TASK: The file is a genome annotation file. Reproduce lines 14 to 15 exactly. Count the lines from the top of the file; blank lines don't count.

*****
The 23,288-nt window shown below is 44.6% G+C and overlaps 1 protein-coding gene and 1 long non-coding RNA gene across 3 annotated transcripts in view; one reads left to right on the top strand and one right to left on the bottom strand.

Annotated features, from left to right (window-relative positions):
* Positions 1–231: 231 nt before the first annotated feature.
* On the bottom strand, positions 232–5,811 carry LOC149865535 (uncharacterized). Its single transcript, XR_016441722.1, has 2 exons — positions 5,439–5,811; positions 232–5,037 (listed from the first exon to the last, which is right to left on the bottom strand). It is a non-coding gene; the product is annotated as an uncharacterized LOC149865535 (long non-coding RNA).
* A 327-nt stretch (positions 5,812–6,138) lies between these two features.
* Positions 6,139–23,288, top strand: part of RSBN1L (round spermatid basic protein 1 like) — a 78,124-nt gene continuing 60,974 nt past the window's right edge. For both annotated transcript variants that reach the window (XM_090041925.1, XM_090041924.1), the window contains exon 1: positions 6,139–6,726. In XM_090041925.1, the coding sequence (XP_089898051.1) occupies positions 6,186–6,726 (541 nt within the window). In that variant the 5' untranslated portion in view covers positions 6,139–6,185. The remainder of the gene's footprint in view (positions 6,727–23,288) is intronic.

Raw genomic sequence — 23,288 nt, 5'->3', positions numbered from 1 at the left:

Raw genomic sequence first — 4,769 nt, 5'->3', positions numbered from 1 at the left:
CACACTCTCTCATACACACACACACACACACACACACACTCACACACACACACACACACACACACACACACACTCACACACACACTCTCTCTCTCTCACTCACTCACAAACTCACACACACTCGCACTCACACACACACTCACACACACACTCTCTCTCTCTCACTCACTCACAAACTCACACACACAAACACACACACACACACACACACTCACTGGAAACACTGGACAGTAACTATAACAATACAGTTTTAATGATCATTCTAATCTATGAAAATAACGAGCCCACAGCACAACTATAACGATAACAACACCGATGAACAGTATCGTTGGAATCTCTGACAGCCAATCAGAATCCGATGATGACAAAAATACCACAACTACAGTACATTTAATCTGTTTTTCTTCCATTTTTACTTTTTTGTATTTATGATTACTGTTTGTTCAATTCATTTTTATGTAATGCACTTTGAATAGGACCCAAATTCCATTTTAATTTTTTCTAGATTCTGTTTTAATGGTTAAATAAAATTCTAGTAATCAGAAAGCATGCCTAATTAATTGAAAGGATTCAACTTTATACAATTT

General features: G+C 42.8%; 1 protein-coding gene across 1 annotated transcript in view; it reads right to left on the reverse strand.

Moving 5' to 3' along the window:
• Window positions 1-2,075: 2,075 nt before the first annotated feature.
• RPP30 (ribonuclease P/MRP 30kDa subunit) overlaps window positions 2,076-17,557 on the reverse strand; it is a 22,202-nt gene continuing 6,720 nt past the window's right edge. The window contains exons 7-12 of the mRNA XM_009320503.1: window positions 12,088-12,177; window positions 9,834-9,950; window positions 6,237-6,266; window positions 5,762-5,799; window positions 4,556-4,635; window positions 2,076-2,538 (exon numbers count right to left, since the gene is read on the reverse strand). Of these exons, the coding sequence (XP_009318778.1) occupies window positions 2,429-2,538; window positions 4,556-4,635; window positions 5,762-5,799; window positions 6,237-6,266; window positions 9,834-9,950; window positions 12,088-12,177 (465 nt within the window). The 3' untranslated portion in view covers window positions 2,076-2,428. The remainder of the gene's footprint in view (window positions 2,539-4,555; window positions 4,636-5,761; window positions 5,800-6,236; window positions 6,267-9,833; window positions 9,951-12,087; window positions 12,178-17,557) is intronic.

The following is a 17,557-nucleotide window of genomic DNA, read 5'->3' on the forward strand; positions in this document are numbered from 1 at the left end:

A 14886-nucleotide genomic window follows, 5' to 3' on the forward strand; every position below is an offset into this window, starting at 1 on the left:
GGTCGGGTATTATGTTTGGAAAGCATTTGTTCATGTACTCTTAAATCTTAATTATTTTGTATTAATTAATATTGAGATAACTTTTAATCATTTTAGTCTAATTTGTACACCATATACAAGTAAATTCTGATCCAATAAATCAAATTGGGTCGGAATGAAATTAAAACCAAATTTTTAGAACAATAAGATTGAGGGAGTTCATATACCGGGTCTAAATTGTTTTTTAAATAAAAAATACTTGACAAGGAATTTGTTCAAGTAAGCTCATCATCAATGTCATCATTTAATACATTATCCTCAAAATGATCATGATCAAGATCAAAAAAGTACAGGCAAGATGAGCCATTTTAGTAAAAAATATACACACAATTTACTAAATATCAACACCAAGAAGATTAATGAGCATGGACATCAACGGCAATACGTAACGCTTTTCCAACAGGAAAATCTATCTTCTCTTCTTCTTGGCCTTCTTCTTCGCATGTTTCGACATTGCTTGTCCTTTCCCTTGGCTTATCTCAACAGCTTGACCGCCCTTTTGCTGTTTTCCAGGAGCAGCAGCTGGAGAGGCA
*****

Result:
The following is a 17,557-nucleotide window of genomic DNA, read 5'->3' on the forward strand; positions in this document are numbered from 1 at the left end:

A 14886-nucleotide genomic window follows, 5' to 3' on the forward strand; every position below is an offset into this window, starting at 1 on the left: